Matt Hunwick hasn't played since Dec. 18. ©2019, Hickling Images

Sabres’ Nathan Beaulieu, Matt Hunwick patiently waiting to play

BUFFALO – Doing extra work on and off the ice to stay sharp for your next opportunity is the easy part for healthy scratches.

“It’s not so much my body, my hands, my legs,” said Sabres defenseman Nathan Beaulieu, who has been scratched 12 out of the last 15 games. “It’s more the mental part of it. The game’s really fast. You step in the position you’re in, a lot is on the line, so it’s important that you’re ready.”

Right now, the Sabres have eight healthy defensemen, meaning coach Phil Housley must sit out two healthy ones every game. Casey Nelson is also practicing again after recovering from an upper-body injury.

For more than a month, Beaulieu and Matt Hunwick have usually been the odd guys out.

“There’s 22, 23 other hours in the day where it can creep in your mind you’re not playing,” said Hunwick, who has played only two games this season after recovering from a neck injury. “You just try to focus on the things that you can control, be a good teammate.”

However, Hunwick, 33, might dress for tonight’s road tilt against the Columbus Blue Jackets, the Sabres’ first outing since Jan. 18 following their bye week and the NHL All-Star break.

Hunwick, a healthy scratch the last 13 games, has been practicing beside defenseman Marco Scandella, a sign he has possibly cracked the top six.

Still, Housley wouldn’t officially say Hunwick would play his first game since Dec. 18.

“We’ll know more tomorrow,” Housley said Monday inside KeyBank Center.

Based on Monday’s practice pairings, Beaulieu, 26, and rookie Lawrence Pilut, 23, will likely be scratched tonight. Before the long break, Pilut, who has passed Beaulieu on the depth chart, struggled in the Sabres’ 4-3 road loss to the Vancouver Canucks.

For the third straight contest and eighth time in the last nine outings, Beaulieu could watch his teammates.

A report surfaced two weeks ago the affable Beaulieu, a former first-round pick by the Montreal Canadiens, had requested a trade.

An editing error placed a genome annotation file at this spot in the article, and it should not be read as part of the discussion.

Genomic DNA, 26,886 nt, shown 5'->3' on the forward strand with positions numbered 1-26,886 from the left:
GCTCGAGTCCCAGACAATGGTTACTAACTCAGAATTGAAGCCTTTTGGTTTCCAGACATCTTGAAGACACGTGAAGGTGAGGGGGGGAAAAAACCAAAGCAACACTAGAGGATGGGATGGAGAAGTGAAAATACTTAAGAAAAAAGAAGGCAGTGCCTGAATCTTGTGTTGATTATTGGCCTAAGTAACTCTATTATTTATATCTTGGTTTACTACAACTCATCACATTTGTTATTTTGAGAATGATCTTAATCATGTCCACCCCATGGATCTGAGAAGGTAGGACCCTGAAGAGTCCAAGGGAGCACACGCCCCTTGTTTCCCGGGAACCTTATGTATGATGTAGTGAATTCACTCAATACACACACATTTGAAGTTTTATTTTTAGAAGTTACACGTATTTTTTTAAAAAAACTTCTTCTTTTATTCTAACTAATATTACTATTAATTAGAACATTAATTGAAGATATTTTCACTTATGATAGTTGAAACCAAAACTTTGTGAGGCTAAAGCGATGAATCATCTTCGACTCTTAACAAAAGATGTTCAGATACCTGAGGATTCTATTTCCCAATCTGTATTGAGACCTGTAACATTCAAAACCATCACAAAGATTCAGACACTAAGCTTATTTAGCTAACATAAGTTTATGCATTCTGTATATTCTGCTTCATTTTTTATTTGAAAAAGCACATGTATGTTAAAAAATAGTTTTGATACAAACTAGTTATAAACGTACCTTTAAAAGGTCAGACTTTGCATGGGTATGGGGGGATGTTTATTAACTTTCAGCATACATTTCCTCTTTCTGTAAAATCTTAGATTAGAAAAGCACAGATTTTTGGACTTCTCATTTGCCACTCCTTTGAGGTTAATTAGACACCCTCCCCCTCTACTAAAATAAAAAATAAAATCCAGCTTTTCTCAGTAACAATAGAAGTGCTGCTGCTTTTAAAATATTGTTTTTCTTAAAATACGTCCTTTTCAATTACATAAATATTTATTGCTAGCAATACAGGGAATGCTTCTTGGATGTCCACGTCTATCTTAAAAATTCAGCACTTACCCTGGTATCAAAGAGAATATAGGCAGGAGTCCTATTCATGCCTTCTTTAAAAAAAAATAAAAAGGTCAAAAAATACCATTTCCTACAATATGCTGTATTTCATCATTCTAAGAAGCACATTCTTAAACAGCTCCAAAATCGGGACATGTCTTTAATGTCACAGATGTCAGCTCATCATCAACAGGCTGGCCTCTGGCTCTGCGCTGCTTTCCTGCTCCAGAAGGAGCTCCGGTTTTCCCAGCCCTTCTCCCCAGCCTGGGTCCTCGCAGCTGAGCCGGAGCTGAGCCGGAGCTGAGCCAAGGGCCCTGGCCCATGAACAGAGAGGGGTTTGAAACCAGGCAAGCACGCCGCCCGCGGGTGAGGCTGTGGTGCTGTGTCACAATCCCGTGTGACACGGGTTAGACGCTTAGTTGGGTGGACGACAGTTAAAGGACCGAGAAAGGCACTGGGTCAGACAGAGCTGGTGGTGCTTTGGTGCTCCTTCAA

Beaulieu wants to make it clear he loves being a part of the Sabres and the city.

“Buffalo’s taken me with open arms,” Beaulieu said Monday.

But Beaulieu, a restricted free agent following the season, wants game action.

“Let’s face it, we’re in a business now,” Beaulieu said. “I’m a hockey player and … I feel like I can play every night. I think I proved that over my time in this league. So (the) bottom line is you just want to be out there and help this team because we set ourselves up. We’re in a pretty good position for the second half.”

As the Sabres, who have fallen from first overall to fifth in the Atlantic Division, piled up wins early on, it was easier for Housley to pick his defense lineup.

“We’ve made decisions earlier in the season and we were having a lot more success, and it was easier to change guys when we were winning or losing,” Housley said. “But now it’s sort of been driven by results. That’s what goes into a lot of those decisions. Are we getting the results?

“We’ve got eight very good defensemen that can play. So that’s tough decisions. It falls on me to make the right one.”

Hunwick, who arrived from the Pittsburgh Penguins on June 27, has endured an odd campaign. The neck injury he suffered working out during the offseason sidelined him until Dec. 16.

“I’ve played two NHL games in probably nine or 10 months,” Hunwick said. “I’m sure there will be some rust next time I play just from a lack of playing. Guys are too good at this point to kind of feel like you can just jump in and be at your best.

“But I think that’s kind of the goal. That’s why you practice so hard, that’s why you do all the things away from the rink to give yourself the best opportunity when you go in.”

Sitting out hasn’t sapped much of Beaulieu’s confidence. He knows he contributed regularly to the Sabres early on, contributing some solid minutes.

“(Playing only) 26 games stinks,” Beaulieu said of his season. “But I’m happy with where I’m at. Obviously, I just got to try to keep developing. It’s tough not playing. I’m a 26-year-old defenseman. I feel like I could skate well, got good skill.

“I just give a lot of credit to my teammates. They’ve really helped me along (with) this. It hasn’t been the easiest road. The bottom line is it’s just human nature, you want to be out there.”

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